Member for Canberra Gai Brodtmann will not contest ALP preselection for the new southern seat of Bean and will not run at the next Federal election due to personal reasons.
Ms Brodtmann, who was elected to the House of Representatives in 2010 and is the Shadow Assistant Minister for Cyber Security and Defence, said in a statement that she had advised Opposition Leader Bill Shorten.
At present nominations for preselections close on Wednesday but Ms Brodtmann’s decision will have enormous ramifications for the process with as yet no one challenging her.
“My decision has been made for entirely personal reasons,” she said.
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“My mother turned 79 last week. Faye Anderson and my working class matriarchy are why I am Labor to my bootstraps and why I ran for the seat of Canberra in 2010.
“My mother is now one of the reasons why I am not nominating. By her own admission, Mum has years not decades left. I want to be there for those years.”
She said that over the winter break from Parliament, she had spent more time than usual with family and friends and that she had realised how many precious and significant moments in their lives she had missed. “I want to be there for those moments,” she said.
Ms Brodtmann said that representing the people of Canberra had been an enormous honour and privilege and given her inestimable pride and joy.
“I love my community. I love being a fierce advocate for it. I will continue to fight for it as long as I am the Member for Canberra,” she said.
“I have also loved influencing, shaping and developing policy, particularly on national and cyber security, women’s health and empowerment, small business, public service and administration and Norfolk Island.
“I want to thank the people of Canberra for putting their faith in me for three terms and Bill Shorten for the opportunity to serve on the front bench for two of those terms.”
She thanked her team, former team members and the “countless volunteers who help – and have helped – me serve Canberra”.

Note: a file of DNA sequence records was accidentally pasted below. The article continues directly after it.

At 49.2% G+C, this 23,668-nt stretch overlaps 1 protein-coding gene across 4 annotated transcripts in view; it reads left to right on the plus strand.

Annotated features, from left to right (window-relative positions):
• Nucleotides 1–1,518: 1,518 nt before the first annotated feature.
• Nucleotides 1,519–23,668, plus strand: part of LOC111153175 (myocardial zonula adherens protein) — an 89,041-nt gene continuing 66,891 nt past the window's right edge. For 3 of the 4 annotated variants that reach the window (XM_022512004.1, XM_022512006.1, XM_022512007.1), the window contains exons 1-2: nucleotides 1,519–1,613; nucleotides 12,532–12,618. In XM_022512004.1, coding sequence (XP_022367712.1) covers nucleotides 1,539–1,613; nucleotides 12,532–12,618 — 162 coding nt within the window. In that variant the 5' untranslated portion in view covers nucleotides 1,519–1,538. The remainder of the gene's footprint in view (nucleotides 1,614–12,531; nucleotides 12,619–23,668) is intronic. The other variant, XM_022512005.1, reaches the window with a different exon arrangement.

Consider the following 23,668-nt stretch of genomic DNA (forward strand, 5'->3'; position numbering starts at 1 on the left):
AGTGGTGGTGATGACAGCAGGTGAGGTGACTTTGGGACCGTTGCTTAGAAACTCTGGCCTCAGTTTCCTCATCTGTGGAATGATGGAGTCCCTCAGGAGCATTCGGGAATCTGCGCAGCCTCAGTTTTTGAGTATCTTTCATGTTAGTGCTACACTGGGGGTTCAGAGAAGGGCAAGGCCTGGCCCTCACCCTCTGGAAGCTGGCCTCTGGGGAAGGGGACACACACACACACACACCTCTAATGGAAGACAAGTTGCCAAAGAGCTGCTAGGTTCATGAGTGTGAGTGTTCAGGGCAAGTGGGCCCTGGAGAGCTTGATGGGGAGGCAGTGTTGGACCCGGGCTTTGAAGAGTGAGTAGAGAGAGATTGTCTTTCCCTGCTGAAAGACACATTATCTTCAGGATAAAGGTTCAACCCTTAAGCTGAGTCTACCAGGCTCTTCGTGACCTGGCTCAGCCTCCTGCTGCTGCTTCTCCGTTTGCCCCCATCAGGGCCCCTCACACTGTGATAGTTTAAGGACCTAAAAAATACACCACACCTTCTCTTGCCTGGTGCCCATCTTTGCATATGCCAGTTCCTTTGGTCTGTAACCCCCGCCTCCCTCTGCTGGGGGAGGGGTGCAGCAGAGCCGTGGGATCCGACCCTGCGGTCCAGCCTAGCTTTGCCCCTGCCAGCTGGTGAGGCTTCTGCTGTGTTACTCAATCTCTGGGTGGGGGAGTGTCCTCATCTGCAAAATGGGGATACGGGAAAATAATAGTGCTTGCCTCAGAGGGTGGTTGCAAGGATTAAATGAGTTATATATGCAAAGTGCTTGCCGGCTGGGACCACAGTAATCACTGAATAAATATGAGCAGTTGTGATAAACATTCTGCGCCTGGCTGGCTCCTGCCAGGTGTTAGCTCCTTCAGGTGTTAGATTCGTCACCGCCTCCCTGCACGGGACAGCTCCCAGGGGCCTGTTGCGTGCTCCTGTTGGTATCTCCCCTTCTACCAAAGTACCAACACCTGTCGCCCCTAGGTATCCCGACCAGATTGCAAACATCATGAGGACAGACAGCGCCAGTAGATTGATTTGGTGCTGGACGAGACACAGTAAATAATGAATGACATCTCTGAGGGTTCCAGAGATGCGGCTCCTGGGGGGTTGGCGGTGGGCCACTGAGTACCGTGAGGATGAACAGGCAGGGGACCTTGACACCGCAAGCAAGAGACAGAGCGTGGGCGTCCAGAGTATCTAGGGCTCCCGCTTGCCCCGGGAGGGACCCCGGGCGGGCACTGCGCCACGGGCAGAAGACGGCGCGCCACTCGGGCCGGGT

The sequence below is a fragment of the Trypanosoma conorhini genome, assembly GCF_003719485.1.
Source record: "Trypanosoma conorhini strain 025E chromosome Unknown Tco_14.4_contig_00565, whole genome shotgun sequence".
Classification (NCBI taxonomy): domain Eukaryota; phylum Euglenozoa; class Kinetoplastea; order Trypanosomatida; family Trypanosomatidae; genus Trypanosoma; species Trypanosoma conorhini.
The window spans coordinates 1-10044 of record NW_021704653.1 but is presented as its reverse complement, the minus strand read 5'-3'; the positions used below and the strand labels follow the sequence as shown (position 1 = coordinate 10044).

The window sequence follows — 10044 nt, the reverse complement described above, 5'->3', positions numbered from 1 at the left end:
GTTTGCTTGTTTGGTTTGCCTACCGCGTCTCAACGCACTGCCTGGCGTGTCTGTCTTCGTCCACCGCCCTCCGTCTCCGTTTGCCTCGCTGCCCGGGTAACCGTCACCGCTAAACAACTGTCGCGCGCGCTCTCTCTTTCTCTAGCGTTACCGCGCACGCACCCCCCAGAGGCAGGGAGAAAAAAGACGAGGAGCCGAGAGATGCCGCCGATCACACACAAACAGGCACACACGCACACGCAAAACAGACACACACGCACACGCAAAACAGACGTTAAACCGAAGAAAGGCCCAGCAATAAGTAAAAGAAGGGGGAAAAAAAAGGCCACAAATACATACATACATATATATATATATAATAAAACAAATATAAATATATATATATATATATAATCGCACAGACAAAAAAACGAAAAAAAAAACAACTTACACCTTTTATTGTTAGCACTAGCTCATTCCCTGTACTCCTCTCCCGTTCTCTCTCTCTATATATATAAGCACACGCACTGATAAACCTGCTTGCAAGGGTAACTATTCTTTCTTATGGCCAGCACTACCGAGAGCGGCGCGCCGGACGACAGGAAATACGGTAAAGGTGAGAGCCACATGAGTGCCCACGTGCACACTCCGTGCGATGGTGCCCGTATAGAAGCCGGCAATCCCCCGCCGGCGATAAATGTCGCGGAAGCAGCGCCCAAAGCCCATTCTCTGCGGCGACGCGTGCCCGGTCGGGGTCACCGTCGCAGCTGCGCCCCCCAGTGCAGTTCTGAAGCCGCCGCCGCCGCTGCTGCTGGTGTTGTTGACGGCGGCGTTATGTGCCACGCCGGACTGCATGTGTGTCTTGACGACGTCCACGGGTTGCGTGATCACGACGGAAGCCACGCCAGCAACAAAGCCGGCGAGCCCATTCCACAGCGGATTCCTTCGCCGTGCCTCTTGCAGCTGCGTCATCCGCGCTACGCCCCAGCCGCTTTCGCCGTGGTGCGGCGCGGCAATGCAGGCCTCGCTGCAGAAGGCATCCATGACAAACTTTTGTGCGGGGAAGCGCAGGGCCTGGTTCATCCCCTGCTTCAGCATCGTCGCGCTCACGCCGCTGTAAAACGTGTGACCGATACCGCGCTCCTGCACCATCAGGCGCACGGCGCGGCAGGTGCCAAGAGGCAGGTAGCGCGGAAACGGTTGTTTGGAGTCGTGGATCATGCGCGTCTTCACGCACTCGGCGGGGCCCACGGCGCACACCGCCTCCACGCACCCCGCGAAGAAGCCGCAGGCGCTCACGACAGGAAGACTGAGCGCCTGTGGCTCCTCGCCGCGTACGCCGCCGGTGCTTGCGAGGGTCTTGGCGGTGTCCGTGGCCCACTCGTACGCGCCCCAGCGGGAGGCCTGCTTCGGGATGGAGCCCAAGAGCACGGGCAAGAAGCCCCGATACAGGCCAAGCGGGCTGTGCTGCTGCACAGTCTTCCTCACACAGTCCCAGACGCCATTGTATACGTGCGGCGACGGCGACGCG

“And I want to thank the party and the rank and file of the ACT branch for allowing me to play some small part in the great Labor story. I will not be nominating, but will do everything in my power to ensure a Shorten Labor Government at the next election,” she said.
“Because, as I said in my first speech, we are in a battle of ideas and I believe it is desperately important that Labor wins. When we win our prosperity is shared. When we win children get the chance of a world-class education. When we win Australia gets a country that supports the weak; a nation that uses its wealth to help the poor.
“When we win individuals are encouraged to excel but never at the expense of the common good. When we win workers get a fair day’s pay for a fair day’s work. When we win we fight for jobs and the environment. When we win our nation is outward looking and engaged with our allies and the forums of the world. When we win we demand from each the best they are able to give and offer to each the chance to be the best they can be.
“Since 1983 I’ve been handing out how to votes for Labor and fighting the good fight. I will be there again at the next election handing out for whoever the party’s members believe is best fit to continue our proud traditions.
To deliver a Shorten Labor Government to advance Australia and my much loved Canberra.”